There are home testing kits for all kinds of medical conditions. Some are better than others and some are no good at all. And that, says the FDA, describes home testing kits for ovarian cancer.
No do-it-yourself kit is currently sensitive enough to reliably screen for ovarian cancer, the agency warns.
The FDA said it is particularly concerned that women who show no symptoms and get a negative test result may delay treatment for a condition that would have been found early if more accurate diagnostic tools had been used.
Also, some women may receive test results that suggest they have ovarian cancer even though no cancer is present (a false positive). These women may undergo additional medical tests and even unnecessary surgery, and may experience complications related to both.
Using unproven screening tests also may be harmful for women who have an increased risk for developing ovarian cancer. For instance, the FDA warns, these women and their doctors may not take appropriate actions to reduce their future risk if they rely on a result that shows no cancer currently present. Yet, this group of women is still at high risk of developing this cancer later based on their gene mutation or family history.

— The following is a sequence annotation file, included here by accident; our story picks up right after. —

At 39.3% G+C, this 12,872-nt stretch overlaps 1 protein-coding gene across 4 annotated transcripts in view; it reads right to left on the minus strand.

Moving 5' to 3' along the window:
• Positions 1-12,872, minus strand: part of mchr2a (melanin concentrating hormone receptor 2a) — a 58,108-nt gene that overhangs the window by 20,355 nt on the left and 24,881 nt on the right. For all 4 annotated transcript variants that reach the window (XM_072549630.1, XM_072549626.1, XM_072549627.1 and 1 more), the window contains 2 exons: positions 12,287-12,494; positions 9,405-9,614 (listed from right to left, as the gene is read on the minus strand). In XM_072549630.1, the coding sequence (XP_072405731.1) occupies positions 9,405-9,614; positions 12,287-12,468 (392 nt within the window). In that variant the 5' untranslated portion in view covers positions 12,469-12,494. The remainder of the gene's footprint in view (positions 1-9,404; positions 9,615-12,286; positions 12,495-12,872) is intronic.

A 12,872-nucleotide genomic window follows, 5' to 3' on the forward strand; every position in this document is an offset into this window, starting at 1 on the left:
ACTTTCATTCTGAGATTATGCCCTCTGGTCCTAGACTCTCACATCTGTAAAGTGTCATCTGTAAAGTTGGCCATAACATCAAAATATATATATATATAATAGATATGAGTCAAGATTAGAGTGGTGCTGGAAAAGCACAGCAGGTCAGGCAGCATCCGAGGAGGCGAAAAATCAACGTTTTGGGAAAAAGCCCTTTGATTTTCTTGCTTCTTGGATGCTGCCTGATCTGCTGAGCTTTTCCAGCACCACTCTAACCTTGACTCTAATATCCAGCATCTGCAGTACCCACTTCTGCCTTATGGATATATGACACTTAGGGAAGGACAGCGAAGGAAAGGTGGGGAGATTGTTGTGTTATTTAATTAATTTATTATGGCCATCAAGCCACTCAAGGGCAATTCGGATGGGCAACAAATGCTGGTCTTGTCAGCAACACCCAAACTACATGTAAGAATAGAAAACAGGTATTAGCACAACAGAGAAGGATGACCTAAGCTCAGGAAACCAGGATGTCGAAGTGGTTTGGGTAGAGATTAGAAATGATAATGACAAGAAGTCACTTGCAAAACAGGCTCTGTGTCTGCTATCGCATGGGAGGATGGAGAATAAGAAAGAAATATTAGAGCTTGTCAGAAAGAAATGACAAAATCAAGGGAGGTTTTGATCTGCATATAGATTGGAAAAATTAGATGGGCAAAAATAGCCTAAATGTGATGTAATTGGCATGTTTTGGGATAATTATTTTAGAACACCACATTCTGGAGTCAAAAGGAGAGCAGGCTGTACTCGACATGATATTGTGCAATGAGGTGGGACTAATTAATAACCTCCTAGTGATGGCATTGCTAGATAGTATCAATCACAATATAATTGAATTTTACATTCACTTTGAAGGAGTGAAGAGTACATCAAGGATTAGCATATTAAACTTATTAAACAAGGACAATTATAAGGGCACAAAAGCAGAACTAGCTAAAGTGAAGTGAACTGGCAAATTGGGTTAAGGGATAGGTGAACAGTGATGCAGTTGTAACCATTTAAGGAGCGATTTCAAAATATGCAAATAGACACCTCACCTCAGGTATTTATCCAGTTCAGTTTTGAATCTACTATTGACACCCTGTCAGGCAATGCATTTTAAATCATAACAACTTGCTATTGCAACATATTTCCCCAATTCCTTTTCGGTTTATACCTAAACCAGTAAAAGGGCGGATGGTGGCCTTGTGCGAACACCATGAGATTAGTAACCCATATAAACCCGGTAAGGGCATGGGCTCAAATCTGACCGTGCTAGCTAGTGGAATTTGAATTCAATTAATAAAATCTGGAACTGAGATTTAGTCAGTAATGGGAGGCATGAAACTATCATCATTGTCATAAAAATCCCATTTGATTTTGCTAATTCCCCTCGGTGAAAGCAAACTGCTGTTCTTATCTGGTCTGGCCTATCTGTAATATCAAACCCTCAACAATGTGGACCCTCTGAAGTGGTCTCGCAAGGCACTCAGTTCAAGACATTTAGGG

The American Cancer Society says that symptoms of ovarian cancer include abdominal swelling or bloating due to a mass or a buildup of fluid, pelvic pressure or abdominal pain, difficulty eating or feeling full quickly, and urinary symptoms (having to go urgently or often). Frequently, however, there are no symptoms to begin with.
Regular pelvic exams may help diagnose this cancer. Unfortunately, though there’s been a lot of research to develop a screening test, there hasn’t been much success so far.
Ovarian cancer occurs when abnormal cells in or near the ovaries grow and form a malignant tumor. In the United States, it’s the fifth leading cause of cancer-related death among women.
The National Cancer Institute estimates that in 2016 more than 22,000 women will be diagnosed with ovarian cancer. Women who have reached menopause, women who have a family history of ovarian cancer, and women with the BRCA1 or BRCA2 genetic mutations have the highest risk for developing it.